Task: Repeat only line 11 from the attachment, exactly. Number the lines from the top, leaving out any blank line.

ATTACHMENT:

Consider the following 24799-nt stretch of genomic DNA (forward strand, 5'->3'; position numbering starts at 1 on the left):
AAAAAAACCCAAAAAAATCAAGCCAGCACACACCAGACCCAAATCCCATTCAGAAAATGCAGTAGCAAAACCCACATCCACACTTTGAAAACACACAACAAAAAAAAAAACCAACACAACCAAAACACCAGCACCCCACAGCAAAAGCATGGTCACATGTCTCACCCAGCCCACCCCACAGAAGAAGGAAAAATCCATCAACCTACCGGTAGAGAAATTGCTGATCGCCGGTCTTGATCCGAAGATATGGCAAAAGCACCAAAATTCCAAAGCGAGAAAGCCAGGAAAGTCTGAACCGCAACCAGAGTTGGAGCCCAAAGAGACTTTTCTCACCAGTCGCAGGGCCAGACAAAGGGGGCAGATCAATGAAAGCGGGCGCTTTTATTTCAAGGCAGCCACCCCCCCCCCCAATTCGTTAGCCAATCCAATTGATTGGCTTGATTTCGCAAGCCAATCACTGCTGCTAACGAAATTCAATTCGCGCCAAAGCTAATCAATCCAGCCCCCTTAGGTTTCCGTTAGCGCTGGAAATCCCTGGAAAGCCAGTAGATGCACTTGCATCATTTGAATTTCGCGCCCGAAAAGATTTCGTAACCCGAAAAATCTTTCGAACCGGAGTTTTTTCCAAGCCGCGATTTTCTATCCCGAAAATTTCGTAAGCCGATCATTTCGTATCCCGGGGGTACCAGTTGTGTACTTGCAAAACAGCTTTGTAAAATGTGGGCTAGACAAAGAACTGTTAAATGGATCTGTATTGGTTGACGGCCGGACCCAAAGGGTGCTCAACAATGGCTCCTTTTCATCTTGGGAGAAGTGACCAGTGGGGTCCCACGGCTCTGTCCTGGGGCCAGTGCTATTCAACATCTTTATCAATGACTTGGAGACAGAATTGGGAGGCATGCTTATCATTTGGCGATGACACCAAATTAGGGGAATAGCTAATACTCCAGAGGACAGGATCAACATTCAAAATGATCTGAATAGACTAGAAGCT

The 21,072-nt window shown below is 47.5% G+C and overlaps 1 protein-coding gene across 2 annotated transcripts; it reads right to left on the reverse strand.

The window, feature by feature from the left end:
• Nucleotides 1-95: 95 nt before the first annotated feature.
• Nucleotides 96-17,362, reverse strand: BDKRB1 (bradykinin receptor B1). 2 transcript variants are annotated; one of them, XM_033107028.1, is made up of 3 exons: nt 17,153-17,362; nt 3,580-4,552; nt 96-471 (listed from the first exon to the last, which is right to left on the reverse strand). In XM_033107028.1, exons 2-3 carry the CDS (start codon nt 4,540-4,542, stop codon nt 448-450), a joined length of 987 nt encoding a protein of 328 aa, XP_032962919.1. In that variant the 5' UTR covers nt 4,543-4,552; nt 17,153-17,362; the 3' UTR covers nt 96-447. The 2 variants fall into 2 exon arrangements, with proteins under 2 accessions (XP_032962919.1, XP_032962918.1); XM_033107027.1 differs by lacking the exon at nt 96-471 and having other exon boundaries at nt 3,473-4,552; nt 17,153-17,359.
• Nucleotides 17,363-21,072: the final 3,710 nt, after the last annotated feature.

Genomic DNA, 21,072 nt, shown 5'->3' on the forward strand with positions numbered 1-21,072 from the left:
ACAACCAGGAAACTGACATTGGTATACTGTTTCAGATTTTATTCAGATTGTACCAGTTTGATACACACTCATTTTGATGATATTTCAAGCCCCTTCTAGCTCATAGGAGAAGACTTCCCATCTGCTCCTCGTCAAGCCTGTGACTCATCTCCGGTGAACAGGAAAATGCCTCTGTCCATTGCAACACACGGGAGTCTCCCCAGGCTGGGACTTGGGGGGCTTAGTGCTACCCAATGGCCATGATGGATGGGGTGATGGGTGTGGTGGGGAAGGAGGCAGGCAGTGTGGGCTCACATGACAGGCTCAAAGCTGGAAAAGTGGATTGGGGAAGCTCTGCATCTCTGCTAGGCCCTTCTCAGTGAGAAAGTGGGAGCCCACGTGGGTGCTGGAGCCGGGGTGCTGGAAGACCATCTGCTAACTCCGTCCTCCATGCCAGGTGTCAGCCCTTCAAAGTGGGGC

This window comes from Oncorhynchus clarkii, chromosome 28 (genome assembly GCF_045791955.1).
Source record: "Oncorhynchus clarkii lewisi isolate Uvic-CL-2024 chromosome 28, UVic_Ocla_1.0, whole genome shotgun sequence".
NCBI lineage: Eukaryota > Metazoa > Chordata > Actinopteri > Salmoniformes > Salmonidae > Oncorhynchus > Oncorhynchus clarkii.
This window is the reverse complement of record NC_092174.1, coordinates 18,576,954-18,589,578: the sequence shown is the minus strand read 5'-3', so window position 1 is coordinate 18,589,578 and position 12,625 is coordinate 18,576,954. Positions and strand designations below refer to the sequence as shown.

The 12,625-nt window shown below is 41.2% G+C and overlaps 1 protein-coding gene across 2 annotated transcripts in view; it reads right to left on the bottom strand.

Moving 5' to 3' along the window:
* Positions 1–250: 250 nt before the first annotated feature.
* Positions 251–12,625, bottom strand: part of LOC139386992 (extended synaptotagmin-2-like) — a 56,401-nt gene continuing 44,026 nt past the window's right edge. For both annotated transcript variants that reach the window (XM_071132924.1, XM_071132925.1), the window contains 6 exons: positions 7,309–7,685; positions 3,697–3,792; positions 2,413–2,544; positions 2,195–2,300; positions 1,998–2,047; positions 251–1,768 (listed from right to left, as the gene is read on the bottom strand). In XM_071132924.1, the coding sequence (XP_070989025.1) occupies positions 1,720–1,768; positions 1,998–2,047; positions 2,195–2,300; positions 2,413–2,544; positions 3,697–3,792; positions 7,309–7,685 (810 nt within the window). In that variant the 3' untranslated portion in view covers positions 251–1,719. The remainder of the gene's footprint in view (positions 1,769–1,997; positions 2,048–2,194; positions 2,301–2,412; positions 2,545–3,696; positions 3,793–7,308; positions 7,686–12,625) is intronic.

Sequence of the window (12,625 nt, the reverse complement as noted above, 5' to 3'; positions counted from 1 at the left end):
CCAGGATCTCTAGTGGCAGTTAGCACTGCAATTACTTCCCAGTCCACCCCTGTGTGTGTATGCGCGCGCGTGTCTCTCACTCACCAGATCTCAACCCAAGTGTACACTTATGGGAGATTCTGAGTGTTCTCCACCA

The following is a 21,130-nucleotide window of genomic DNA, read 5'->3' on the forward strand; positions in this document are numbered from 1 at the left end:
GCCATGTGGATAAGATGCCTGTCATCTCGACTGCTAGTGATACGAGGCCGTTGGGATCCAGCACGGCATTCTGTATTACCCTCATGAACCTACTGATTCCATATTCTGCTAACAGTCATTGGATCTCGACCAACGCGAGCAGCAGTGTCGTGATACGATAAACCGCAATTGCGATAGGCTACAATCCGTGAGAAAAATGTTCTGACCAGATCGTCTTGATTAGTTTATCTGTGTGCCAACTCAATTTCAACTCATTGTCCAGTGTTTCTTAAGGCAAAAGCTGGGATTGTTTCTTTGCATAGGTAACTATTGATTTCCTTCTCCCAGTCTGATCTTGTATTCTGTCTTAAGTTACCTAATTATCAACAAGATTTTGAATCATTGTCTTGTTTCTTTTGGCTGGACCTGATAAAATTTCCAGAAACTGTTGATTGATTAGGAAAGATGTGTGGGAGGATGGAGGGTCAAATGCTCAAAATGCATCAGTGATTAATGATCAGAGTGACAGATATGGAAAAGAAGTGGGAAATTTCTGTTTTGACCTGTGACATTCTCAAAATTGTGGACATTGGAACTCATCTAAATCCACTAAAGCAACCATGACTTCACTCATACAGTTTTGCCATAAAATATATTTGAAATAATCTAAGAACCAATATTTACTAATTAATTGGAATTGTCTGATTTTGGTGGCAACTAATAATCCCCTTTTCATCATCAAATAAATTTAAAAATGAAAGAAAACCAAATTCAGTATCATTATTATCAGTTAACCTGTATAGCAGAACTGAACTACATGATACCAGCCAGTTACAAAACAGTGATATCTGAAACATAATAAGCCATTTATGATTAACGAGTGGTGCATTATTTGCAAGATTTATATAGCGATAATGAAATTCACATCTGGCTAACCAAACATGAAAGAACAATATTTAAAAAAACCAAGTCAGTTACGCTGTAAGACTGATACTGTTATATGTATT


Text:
Source record: "Oncorhynchus clarkii lewisi isolate Uvic-CL-2024 chromosome 28, UVic_Ocla_1.0, whole genome shotgun sequence".